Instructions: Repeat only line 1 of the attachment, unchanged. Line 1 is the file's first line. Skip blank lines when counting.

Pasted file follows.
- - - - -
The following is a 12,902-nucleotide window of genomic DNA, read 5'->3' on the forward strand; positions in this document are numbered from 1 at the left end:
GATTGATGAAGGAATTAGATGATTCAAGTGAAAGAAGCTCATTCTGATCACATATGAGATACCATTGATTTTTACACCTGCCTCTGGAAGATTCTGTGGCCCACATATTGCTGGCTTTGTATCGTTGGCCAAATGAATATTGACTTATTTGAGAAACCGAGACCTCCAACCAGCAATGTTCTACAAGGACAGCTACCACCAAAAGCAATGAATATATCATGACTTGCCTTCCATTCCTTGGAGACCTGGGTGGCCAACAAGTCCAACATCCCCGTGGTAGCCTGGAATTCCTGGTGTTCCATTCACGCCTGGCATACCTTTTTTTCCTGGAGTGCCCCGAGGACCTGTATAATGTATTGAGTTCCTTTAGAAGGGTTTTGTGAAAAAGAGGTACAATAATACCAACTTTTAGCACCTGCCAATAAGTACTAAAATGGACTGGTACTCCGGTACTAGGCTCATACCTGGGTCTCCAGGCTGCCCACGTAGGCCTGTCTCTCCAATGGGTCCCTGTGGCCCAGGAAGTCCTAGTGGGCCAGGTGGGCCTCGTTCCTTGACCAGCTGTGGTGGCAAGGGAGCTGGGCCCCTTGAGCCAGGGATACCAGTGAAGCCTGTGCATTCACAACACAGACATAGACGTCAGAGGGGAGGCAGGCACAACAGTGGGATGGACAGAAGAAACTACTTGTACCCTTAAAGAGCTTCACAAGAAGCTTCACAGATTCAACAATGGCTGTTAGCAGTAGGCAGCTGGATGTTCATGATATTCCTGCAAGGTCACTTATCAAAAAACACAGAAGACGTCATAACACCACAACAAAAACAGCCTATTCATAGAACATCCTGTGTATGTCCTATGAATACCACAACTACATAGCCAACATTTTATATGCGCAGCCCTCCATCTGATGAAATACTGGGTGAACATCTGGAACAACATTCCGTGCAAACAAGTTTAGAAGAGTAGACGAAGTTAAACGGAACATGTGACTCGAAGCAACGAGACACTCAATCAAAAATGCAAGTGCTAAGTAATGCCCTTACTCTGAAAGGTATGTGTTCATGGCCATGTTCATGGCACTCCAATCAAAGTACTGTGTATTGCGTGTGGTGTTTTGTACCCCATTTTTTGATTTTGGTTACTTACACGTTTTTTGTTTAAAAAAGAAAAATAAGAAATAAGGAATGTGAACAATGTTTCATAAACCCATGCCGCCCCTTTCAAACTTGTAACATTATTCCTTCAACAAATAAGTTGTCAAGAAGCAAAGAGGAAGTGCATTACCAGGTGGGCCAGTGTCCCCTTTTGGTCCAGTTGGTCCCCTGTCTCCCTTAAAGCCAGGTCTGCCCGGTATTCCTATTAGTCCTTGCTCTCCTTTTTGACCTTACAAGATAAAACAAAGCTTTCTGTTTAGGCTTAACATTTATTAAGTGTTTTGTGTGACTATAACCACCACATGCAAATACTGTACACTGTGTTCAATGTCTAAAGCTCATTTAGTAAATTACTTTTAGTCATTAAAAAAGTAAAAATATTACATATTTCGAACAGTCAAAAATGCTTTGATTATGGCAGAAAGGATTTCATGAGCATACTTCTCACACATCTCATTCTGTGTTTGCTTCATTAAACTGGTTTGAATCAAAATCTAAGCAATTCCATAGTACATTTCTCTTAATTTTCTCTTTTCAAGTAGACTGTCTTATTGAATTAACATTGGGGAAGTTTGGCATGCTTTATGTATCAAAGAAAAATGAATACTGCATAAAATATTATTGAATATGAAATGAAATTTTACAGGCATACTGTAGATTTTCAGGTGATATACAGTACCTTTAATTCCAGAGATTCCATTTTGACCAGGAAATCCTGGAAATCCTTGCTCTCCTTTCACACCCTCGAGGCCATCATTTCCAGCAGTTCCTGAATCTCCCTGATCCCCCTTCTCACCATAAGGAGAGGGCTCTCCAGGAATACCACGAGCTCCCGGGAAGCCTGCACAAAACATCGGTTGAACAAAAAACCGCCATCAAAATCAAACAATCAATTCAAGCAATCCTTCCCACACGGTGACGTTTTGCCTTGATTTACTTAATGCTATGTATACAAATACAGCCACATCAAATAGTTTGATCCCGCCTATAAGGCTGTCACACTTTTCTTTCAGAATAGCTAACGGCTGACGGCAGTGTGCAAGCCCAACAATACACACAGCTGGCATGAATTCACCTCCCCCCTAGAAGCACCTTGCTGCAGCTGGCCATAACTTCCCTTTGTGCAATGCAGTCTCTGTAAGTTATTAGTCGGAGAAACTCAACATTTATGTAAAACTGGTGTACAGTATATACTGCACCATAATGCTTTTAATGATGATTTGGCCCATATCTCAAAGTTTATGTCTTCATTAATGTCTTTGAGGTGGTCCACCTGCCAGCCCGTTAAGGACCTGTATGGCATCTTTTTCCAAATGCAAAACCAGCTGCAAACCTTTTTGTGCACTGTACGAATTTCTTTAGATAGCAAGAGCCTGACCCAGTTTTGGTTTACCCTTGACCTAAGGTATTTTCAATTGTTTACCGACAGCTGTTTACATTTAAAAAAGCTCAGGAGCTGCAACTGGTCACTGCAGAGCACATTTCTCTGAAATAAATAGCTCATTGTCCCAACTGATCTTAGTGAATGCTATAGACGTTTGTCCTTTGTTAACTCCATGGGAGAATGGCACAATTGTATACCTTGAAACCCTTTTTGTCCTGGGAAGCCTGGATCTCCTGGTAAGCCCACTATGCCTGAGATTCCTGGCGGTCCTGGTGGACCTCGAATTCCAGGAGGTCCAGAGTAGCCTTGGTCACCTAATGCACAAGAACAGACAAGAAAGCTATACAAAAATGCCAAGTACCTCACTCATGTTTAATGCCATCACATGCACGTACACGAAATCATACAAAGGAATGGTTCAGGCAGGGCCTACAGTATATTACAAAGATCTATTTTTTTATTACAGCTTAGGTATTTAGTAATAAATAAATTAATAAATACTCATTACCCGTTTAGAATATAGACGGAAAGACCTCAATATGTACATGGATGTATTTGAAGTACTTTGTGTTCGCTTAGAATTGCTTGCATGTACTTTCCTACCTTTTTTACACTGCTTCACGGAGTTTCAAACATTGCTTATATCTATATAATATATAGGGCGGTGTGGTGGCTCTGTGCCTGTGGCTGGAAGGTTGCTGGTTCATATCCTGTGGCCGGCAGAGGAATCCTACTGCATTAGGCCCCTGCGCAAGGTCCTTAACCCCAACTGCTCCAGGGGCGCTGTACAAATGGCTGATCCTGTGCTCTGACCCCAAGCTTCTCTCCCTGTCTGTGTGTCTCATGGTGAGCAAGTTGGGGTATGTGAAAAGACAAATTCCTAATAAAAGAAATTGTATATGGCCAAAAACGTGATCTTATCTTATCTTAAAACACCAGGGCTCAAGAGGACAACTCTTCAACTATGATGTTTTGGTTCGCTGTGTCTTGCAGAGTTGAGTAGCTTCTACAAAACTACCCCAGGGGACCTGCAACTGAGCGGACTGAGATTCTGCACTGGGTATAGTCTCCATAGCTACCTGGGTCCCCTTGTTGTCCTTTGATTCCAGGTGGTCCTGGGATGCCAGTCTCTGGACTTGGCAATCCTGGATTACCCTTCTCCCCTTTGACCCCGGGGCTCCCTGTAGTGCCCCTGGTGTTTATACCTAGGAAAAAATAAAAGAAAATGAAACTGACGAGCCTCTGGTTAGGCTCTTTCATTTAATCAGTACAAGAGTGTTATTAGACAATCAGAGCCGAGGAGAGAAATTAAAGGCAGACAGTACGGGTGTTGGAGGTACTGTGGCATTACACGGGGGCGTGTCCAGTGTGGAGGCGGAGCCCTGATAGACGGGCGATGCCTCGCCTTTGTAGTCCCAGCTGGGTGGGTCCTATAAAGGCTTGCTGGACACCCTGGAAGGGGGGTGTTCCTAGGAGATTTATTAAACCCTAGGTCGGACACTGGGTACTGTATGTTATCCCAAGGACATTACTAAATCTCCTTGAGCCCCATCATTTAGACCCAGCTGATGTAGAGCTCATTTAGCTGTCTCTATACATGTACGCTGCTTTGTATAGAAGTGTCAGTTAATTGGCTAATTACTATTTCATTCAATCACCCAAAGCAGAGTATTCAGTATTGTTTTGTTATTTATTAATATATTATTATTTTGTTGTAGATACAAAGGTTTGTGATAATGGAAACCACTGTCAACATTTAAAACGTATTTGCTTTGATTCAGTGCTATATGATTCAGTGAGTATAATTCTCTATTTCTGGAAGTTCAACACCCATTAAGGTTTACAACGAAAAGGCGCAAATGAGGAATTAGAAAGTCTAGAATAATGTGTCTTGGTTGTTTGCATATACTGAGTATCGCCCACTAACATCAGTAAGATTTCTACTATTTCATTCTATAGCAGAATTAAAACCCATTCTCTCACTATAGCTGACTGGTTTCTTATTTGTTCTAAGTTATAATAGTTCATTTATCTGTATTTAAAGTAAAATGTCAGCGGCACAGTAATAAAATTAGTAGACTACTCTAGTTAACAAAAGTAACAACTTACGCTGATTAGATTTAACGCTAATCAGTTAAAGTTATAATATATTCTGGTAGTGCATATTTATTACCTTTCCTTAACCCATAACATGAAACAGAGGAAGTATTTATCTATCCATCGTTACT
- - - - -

The following is a 12,902-nucleotide window of genomic DNA, read 5'->3' on the forward strand; positions in this document are numbered from 1 at the left end: